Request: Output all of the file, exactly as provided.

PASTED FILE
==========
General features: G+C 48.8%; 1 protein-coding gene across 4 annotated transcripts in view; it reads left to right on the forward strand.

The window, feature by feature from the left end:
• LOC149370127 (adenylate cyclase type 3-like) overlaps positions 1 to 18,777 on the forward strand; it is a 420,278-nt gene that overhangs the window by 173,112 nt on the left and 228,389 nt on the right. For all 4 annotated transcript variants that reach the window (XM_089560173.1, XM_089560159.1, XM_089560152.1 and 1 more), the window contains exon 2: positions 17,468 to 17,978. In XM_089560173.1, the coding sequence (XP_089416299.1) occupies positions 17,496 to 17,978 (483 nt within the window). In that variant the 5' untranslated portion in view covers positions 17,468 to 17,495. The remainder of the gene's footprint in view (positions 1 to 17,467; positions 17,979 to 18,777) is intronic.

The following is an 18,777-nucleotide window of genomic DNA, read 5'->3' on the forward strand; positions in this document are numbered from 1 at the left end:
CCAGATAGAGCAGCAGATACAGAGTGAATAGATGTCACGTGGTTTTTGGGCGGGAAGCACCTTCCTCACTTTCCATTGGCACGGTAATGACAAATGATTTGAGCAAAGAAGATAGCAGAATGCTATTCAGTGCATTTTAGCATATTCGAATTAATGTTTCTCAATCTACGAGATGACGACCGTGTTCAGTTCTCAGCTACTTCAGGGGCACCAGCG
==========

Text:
General features: G+C 48.8%; 1 protein-coding gene across 4 annotated transcripts in view; it reads left to right on the forward strand.

The window, feature by feature from the left end:
• LOC149370127 (adenylate cyclase type 3-like) overlaps positions 1 to 18,777 on the forward strand; it is a 420,278-nt gene that overhangs the window by 173,112 nt on the left and 228,389 nt on the right. For all 4 annotated transcript variants that reach the window (XM_089560173.1, XM_089560159.1, XM_089560152.1 and 1 more), the window contains exon 2: positions 17,468 to 17,978. In XM_089560173.1, the coding sequence (XP_089416299.1) occupies positions 17,496 to 17,978 (483 nt within the window). In that variant the 5' untranslated portion in view covers positions 17,468 to 17,495. The remainder of the gene's footprint in view (positions 1 to 17,467; positions 17,979 to 18,777) is intronic.

The following is an 18,777-nucleotide window of genomic DNA, read 5'->3' on the forward strand; positions in this document are numbered from 1 at the left end:
CCAGATAGAGCAGCAGATACAGAGTGAATAGATGTCACGTGGTTTTTGGGCGGGAAGCACCTTCCTCACTTTCCATTGGCACGGTAATGACAAATGATTTGAGCAAAGAAGATAGCAGAATGCTATTCAGTGCATTTTAGCATATTCGAATTAATGTTTCTCAATCTACGAGATGACGACCGTGTTCAGTTCTCAGCTACTTCAGGGGCACCAGCG